Badenoch is first minister to say she will vote against young people smoking ban

Kemi Badenoch has become the first Cabinet minister to reveal she will not back Rishi Sunak’s proposal to ban young people from ever smoking, in a blow to the Prime Minister’s authority.

The Business Secretary said she will vote against the Tobacco and Vapes Bill, with the legislation facing its first parliamentary hurdle on Tuesday night.

The Bill would make it illegal to sell tobacco products to anyone born after January 1 2009, which covers children who are currently 15 or younger, but does not criminalise current smokers.

But Ms Badenoch and other high-profile Tories’ dissent highlights discontent with Mr Sunak’s leadership and posturing for the leadership as his party languishes in the polls ahead of the upcoming general election.

Labour will back the proposals, meaning they are likely to move forward on the journey to become law.

Before the Commons vote, Ms Badenoch wrote on X, formerly Twitter: “I have significant concerns and appreciate the PM making this a free vote. It gives me the opportunity to express my personal view, outside collective responsibility.

“The principle of equality under the law is a fundamental one. It underpins many of my personal beliefs.”

Ms Badenoch, who is seen as a leadership favourite among Tory members, added: “We should not treat legally competent adults differently in this way, where people born a day apart will have permanently different rights.

“Among other reasons it will create difficulties with enforcement. This burden will fall not on the state but on private businesses.

“However, I do not support the approach this Bill is taking and so will be voting against it.”

Another potential contender to run for the Tory leadership, former immigration minister Robert Jenrick, also came out against the policy.

He tweeted: “I believe in personal freedom. Let’s educate more and ban less.

“I also believe in the principle of equality under the law. A phased ban of smoking would be an affront to that. I will therefore vote against the Tobacco and Vapes Bill.”

They were joined by Foreign Office minister Anne-Marie Trevelyan, who said she hoped MPs could “make amendments which will make it law which will be more likely to actually deter young smokers without removing freedom of choice for adults”.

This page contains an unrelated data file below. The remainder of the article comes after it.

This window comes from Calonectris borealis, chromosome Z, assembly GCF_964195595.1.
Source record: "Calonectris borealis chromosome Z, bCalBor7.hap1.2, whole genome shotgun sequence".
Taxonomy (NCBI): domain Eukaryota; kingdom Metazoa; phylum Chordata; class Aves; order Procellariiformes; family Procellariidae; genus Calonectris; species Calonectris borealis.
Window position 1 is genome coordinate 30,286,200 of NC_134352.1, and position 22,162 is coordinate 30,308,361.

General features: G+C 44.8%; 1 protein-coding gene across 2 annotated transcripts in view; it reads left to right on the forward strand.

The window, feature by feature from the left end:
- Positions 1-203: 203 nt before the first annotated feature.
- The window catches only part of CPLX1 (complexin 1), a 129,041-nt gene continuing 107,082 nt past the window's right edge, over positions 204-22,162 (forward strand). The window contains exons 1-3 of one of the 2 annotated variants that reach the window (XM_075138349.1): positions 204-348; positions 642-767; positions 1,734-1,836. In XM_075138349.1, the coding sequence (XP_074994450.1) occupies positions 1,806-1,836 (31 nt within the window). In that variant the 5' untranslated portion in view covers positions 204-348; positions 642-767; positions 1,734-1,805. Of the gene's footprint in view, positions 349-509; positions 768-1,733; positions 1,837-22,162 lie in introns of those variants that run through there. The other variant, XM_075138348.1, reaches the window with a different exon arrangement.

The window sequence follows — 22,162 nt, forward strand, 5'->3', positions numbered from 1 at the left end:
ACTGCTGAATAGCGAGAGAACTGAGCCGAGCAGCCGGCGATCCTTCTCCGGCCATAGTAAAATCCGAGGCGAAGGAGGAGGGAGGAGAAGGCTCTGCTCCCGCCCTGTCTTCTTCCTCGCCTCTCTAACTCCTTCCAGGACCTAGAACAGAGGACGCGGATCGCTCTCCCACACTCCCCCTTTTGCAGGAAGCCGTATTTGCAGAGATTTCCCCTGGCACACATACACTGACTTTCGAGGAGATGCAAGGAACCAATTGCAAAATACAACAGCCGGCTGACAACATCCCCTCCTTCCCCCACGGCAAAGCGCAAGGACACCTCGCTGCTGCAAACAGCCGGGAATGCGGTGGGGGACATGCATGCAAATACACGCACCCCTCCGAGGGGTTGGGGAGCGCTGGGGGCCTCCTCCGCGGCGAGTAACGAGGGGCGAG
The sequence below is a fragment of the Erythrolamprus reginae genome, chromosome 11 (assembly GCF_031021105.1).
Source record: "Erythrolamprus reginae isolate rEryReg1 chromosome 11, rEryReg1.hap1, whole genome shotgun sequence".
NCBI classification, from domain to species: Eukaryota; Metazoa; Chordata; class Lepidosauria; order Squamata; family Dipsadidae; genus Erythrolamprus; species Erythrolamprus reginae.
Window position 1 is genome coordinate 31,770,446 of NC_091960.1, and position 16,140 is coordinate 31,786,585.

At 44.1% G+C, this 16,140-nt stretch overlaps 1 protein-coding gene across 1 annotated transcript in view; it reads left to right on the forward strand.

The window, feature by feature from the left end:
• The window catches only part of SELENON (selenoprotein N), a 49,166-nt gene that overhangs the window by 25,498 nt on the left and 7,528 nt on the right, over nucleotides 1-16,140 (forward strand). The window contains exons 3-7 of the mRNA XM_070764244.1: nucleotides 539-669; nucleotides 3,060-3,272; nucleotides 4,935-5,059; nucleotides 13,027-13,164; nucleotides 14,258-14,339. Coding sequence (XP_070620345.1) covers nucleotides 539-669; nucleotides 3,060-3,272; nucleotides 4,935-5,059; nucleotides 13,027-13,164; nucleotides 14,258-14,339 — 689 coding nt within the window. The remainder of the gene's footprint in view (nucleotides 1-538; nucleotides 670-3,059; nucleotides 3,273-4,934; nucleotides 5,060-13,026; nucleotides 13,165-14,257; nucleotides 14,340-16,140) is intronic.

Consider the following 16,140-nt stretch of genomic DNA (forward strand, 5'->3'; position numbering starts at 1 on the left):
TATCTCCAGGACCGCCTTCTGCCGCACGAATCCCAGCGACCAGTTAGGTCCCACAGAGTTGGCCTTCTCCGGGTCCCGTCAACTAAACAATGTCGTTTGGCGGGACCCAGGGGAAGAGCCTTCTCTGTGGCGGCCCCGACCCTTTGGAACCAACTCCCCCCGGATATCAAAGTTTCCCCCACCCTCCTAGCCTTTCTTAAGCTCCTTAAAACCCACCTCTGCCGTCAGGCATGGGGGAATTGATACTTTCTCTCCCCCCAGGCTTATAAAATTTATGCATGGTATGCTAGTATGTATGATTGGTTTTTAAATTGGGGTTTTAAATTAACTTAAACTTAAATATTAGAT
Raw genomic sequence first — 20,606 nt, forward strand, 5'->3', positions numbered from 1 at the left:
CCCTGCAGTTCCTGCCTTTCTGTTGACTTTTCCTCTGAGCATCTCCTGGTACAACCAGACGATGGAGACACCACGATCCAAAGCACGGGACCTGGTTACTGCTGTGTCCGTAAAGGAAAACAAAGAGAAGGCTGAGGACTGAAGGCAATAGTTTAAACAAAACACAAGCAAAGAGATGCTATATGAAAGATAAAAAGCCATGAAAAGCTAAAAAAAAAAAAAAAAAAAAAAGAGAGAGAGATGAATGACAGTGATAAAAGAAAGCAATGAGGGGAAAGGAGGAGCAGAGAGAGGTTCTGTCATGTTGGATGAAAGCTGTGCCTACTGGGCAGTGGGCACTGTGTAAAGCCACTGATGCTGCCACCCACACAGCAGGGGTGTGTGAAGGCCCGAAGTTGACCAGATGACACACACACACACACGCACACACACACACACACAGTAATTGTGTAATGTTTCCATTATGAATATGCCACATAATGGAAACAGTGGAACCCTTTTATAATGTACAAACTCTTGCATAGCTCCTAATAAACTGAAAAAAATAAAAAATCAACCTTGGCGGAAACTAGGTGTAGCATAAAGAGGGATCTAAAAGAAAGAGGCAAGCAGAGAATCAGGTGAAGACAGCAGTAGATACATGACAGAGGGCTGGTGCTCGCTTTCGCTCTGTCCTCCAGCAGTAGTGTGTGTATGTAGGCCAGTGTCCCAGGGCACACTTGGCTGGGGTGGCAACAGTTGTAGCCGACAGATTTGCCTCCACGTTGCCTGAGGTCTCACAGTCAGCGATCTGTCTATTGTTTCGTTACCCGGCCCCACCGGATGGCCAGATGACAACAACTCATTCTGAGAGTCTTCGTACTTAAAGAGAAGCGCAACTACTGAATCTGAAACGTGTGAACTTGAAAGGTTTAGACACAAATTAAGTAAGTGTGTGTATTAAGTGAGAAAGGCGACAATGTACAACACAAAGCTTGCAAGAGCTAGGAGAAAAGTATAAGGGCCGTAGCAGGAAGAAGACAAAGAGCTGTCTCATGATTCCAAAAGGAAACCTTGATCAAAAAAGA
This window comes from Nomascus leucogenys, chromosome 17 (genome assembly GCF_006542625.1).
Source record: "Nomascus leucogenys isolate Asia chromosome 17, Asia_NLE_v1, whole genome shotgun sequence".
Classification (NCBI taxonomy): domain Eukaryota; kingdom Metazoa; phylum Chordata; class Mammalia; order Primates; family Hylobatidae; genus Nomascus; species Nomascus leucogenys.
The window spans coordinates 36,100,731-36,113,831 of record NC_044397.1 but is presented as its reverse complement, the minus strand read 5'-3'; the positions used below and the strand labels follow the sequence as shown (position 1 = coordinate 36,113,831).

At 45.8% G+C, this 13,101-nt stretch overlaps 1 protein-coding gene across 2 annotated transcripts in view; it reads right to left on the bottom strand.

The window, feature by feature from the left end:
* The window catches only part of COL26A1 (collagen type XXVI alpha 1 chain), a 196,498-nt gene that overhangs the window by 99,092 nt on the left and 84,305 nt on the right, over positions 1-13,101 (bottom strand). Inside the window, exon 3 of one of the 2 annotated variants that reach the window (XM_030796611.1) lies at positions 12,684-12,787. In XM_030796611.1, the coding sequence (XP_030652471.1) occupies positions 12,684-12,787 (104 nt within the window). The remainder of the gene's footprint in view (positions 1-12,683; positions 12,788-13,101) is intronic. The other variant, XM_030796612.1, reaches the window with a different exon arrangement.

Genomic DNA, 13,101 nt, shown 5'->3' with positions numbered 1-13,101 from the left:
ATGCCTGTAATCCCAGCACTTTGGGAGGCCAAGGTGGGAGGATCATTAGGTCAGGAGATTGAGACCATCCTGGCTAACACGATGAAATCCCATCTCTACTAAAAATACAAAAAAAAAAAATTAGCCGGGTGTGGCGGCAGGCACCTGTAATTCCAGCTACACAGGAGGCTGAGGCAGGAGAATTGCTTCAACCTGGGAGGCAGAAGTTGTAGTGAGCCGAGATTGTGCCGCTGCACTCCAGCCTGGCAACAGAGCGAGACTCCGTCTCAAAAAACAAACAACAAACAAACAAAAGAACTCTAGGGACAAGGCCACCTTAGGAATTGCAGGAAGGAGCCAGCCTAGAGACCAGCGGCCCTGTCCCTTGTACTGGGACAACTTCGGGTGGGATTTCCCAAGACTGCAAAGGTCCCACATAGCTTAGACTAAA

The intervention by serving ministers comes after several senior Tories, including former prime minister Liz Truss, said they would not back the Bill due to concerns about freedom of personal choice.

In the Commons, Ms Truss claimed the ban is the result of a “technocratic establishment” aiming to “limit people’s freedom”, and described the Bill as a “virtue-signalling piece of legislation”.

In a warning to Tory colleagues, Ms Truss said she was “disappointed” that a Conservative Government was bringing forward a smoking ban.

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Liz Truss (Victoria Jones/PA)

Former Conservative Party chairman Brendan Clarke-Smith suggested the proposal could lead to further health-related bans.

He said: “What next? A ban on alcohol? A ban on takeaways? I would declare an interest in both of those. Both of these are bad for us when they are not done responsibly. But we are adults, these are our choices, these are not the state’s choice.”

Other Conservative former ministers supported the plans, with ex-health secretary Sir Sajid Javid criticising colleagues for “choosing to stand up for big tobacco against the interest of their constituents”.

Steve Brine, Conservative chairman of the Health Affairs Committee, suggested small-state Tories should back the measures to eliminate costs for the taxpayer.

Health Secretary Victoria Atkins said she understood colleagues’ concerns about freedom of choice, and conceded Conservatives were “not in the habit of banning things”, but warned the Commons there was “no liberty in addiction”.

“Nicotine robs people of their freedom to choose. The vast majority of smokers start when they are young, and three-quarters say that if they could turn back the clock they would not have started,” she added.

Shadow health secretary Wes Streeting confirmed Labour is giving “wholehearted” support to the Bill.

He added that his party is “only too happy to defend the Health Secretary against the siren voices of big tobacco” gathered on the Tory benches.

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